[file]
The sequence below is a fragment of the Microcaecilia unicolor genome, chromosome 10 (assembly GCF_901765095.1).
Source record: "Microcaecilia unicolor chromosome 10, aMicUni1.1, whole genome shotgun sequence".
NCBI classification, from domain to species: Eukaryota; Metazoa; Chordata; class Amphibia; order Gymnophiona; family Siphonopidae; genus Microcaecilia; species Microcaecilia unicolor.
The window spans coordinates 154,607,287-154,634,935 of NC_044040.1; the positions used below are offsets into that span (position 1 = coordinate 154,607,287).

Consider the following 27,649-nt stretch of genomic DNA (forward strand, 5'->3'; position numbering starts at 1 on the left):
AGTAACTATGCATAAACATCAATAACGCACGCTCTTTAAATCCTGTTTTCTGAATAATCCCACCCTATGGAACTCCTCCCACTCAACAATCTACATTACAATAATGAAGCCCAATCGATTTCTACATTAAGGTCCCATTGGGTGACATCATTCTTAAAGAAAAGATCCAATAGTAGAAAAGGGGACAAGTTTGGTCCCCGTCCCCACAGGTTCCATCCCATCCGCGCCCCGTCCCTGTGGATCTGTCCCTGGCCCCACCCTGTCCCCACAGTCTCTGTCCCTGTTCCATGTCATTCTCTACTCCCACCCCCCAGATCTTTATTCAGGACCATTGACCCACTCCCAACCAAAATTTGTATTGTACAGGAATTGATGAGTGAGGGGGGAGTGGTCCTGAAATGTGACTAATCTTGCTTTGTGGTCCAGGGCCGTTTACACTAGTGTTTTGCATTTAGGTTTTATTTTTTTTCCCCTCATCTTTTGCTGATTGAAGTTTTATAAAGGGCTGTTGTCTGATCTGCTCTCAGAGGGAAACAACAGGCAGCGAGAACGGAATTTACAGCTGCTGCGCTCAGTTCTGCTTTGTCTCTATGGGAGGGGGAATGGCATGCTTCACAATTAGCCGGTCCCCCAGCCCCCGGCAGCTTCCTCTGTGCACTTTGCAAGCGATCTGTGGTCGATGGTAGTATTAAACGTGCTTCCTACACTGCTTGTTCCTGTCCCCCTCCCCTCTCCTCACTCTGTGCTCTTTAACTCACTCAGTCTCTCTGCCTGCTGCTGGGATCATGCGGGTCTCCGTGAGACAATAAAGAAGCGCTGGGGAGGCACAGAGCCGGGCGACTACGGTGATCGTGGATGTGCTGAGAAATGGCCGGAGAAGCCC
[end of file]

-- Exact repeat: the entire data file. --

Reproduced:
The sequence below is a fragment of the Microcaecilia unicolor genome, chromosome 10 (assembly GCF_901765095.1).
Source record: "Microcaecilia unicolor chromosome 10, aMicUni1.1, whole genome shotgun sequence".
NCBI classification, from domain to species: Eukaryota; Metazoa; Chordata; class Amphibia; order Gymnophiona; family Siphonopidae; genus Microcaecilia; species Microcaecilia unicolor.
The window spans coordinates 154,607,287-154,634,935 of NC_044040.1; the positions used below are offsets into that span (position 1 = coordinate 154,607,287).

Consider the following 27,649-nt stretch of genomic DNA (forward strand, 5'->3'; position numbering starts at 1 on the left):
AGTAACTATGCATAAACATCAATAACGCACGCTCTTTAAATCCTGTTTTCTGAATAATCCCACCCTATGGAACTCCTCCCACTCAACAATCTACATTACAATAATGAAGCCCAATCGATTTCTACATTAAGGTCCCATTGGGTGACATCATTCTTAAAGAAAAGATCCAATAGTAGAAAAGGGGACAAGTTTGGTCCCCGTCCCCACAGGTTCCATCCCATCCGCGCCCCGTCCCTGTGGATCTGTCCCTGGCCCCACCCTGTCCCCACAGTCTCTGTCCCTGTTCCATGTCATTCTCTACTCCCACCCCCCAGATCTTTATTCAGGACCATTGACCCACTCCCAACCAAAATTTGTATTGTACAGGAATTGATGAGTGAGGGGGGAGTGGTCCTGAAATGTGACTAATCTTGCTTTGTGGTCCAGGGCCGTTTACACTAGTGTTTTGCATTTAGGTTTTATTTTTTTTCCCCTCATCTTTTGCTGATTGAAGTTTTATAAAGGGCTGTTGTCTGATCTGCTCTCAGAGGGAAACAACAGGCAGCGAGAACGGAATTTACAGCTGCTGCGCTCAGTTCTGCTTTGTCTCTATGGGAGGGGGAATGGCATGCTTCACAATTAGCCGGTCCCCCAGCCCCCGGCAGCTTCCTCTGTGCACTTTGCAAGCGATCTGTGGTCGATGGTAGTATTAAACGTGCTTCCTACACTGCTTGTTCCTGTCCCCCTCCCCTCTCCTCACTCTGTGCTCTTTAACTCACTCAGTCTCTCTGCCTGCTGCTGGGATCATGCGGGTCTCCGTGAGACAATAAAGAAGCGCTGGGGAGGCACAGAGCCGGGCGACTACGGTGATCGTGGATGTGCTGAGAAATGGCCGGAGAAGCCC